Academic Interview: Bård Kuvaas
In 2017, the Performance Magazine editorial team interviewed Bård Kuvaas, Professor – Department of Leadership and Organizational Behaviour at the BI Norwegian School of Management, Norway. His thoughts and views on Performance Management are detailed below.
”The main challenges of Performance Management in practice are due to the fact that the process is time consuming and that people haven’t focused enough on the development of performance.”
- Which were the 2016 key trends in Performance Management, from your point of view?
Last year’s key trends in Performance Management were centered around the adoption of a less (forced) ranking process, the acceptance of a less formal setting and the increase in feedback episodes.
- What are your thoughts on the integration of Performance Management at the organizational, departmental and employee level?
I would prefer not to answer this question as I do not have any particular thoughts on this matter.
- Which will be the major changes in managing performance, in the future?
I hope that some of the major changes in managing performance in the future will include: less predefined feedback sessions, feedback based on individual employee’s needs, less SMART goals and more purpose oriented goals, as well as more forward oriented performance discussions.
- What aspects of Performance Management should be explored more through research?
I would like researchers to pay more attention to and to spend more time researching the possible alternatives to the traditional Performance Management of today.
- Which organizations would you recommend to be looked at, due to their particular approach to managing performance, and their subsequent results?
I believe that the Southwest Airlines should be more closely analyzed, because of their many results in the field of Performance Management, and because of the fact that most of these results are a ‘reaction’ to the particular approach they have adopted.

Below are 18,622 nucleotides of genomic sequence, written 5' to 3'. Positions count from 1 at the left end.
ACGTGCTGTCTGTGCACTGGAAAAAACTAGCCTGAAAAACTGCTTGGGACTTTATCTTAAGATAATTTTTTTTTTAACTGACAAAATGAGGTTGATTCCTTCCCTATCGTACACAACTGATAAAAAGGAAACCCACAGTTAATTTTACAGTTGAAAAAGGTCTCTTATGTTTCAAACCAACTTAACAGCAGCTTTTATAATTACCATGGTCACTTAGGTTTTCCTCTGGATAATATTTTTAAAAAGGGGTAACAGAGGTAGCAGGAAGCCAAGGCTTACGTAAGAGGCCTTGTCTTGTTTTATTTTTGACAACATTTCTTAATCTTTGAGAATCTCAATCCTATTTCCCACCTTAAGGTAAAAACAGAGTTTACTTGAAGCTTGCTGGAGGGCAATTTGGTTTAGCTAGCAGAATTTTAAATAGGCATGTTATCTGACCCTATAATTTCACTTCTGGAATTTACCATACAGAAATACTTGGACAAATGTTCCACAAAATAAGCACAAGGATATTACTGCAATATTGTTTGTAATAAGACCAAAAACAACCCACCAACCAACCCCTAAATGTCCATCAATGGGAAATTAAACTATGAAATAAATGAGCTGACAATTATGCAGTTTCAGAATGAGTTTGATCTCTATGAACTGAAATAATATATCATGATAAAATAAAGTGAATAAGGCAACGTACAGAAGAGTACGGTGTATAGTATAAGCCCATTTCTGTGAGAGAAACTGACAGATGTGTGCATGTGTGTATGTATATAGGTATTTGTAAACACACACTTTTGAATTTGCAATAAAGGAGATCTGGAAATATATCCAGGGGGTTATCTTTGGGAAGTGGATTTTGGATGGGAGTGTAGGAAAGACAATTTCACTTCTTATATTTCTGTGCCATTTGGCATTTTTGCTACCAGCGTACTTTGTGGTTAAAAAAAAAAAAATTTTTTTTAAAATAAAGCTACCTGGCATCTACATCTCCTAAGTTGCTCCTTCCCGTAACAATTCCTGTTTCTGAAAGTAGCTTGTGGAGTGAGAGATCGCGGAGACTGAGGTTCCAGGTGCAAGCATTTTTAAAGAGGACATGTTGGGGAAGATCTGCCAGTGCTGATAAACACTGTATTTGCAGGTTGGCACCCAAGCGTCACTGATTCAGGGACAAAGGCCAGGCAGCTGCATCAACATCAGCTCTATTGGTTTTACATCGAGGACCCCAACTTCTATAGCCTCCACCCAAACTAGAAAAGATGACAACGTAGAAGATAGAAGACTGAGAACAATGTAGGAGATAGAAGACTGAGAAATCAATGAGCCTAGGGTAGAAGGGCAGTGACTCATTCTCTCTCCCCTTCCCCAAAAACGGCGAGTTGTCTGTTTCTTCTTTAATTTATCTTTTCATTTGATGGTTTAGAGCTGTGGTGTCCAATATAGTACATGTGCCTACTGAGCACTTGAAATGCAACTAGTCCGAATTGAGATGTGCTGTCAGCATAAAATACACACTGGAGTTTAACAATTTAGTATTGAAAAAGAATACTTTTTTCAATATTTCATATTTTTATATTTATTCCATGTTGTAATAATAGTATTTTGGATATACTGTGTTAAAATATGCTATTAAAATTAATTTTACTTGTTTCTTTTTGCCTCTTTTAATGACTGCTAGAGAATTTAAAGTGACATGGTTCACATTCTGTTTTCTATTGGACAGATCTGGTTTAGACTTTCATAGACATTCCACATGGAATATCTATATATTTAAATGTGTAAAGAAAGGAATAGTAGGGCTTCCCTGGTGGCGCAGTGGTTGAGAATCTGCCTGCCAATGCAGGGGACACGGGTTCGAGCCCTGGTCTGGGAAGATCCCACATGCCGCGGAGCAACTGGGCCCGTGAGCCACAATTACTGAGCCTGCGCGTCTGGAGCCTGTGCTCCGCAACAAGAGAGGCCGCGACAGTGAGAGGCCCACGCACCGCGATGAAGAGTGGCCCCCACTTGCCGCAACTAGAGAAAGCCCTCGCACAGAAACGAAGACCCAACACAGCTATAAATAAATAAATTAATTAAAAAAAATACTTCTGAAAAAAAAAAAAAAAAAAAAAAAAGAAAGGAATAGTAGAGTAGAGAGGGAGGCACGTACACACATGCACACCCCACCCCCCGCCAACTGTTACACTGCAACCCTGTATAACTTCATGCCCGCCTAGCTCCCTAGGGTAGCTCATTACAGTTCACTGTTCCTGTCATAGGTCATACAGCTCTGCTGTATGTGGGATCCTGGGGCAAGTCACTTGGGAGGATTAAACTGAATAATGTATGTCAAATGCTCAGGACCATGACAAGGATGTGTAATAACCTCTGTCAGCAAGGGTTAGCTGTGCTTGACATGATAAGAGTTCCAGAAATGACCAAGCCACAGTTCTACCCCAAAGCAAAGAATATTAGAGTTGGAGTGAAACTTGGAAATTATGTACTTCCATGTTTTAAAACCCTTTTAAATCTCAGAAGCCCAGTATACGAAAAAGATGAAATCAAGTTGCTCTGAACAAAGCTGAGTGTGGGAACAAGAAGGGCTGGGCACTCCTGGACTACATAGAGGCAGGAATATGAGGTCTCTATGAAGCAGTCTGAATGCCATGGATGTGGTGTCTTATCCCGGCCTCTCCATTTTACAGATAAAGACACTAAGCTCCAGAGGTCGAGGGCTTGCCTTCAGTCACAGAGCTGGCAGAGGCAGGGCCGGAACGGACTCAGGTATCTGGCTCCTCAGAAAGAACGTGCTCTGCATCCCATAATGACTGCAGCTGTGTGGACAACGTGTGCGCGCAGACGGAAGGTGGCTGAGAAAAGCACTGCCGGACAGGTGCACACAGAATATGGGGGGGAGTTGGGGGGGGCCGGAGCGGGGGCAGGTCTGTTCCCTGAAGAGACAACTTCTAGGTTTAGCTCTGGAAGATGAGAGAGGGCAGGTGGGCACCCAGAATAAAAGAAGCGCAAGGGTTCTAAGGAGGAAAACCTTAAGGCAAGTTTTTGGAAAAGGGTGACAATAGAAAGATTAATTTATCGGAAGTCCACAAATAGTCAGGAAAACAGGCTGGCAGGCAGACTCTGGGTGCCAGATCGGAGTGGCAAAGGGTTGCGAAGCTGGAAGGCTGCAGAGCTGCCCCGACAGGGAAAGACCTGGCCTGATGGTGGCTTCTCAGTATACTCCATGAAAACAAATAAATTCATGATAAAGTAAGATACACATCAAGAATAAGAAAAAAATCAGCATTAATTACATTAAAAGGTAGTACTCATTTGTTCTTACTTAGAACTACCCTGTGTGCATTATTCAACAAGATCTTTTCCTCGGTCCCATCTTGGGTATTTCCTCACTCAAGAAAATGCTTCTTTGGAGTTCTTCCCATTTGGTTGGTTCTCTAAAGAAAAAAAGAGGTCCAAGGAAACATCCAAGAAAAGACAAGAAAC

- Which of the existing trends, topics or particular aspects within Performance Management have lost their relevance and/or importance, from your point of view?
I find that the past traditional Performance Management has not had any particular relevance, except perhaps for providing weak justifications for poor administrative decisions (e.g. for pay, promotion etc).
- Which are the main challenges of Performance Management in practice, today?
The main challenges of Performance Management in practice are due to the fact that the process is time consuming and that people haven’t focused enough on the development of performance. One other challenge I would like to mention is the conflict of interest between the administrative and developmental purpose.
- What should be improved in the use of Performance Management tools and processes?
I think that there are many things that need to be improved. A way to start would be to ask line managers and employees how useful they think the existing Performance Management system is in developing employee performance through surveys or focus groups.
- What would you consider as a best practice in Performance Management?
Some best practices in Performance Management can result from less predefined feedback sessions, feedback based on individual employee’s needs with respect to timing and constructive feedback, less SMART goals and more purpose oriented goals, as well as more forward oriented performance discussions.
- Which aspects of Performance Management should be emphasized during educational programs?
The aspects of Performance Management that need to be emphasized during educational programs are those aspects that are based on empirical research, rather than the typical normative aspects that don’t take basic research on employee motivation into account.
- What are the limits that prevent practitioners from achieving higher levels of proficiency in Performance Management?
Some practitioners might not be able to achieve higher levels of proficiency in Performance Management because of their uncritical copying of other organizations, and their lack of basic knowledge about organizational behavior and human (work) psychology.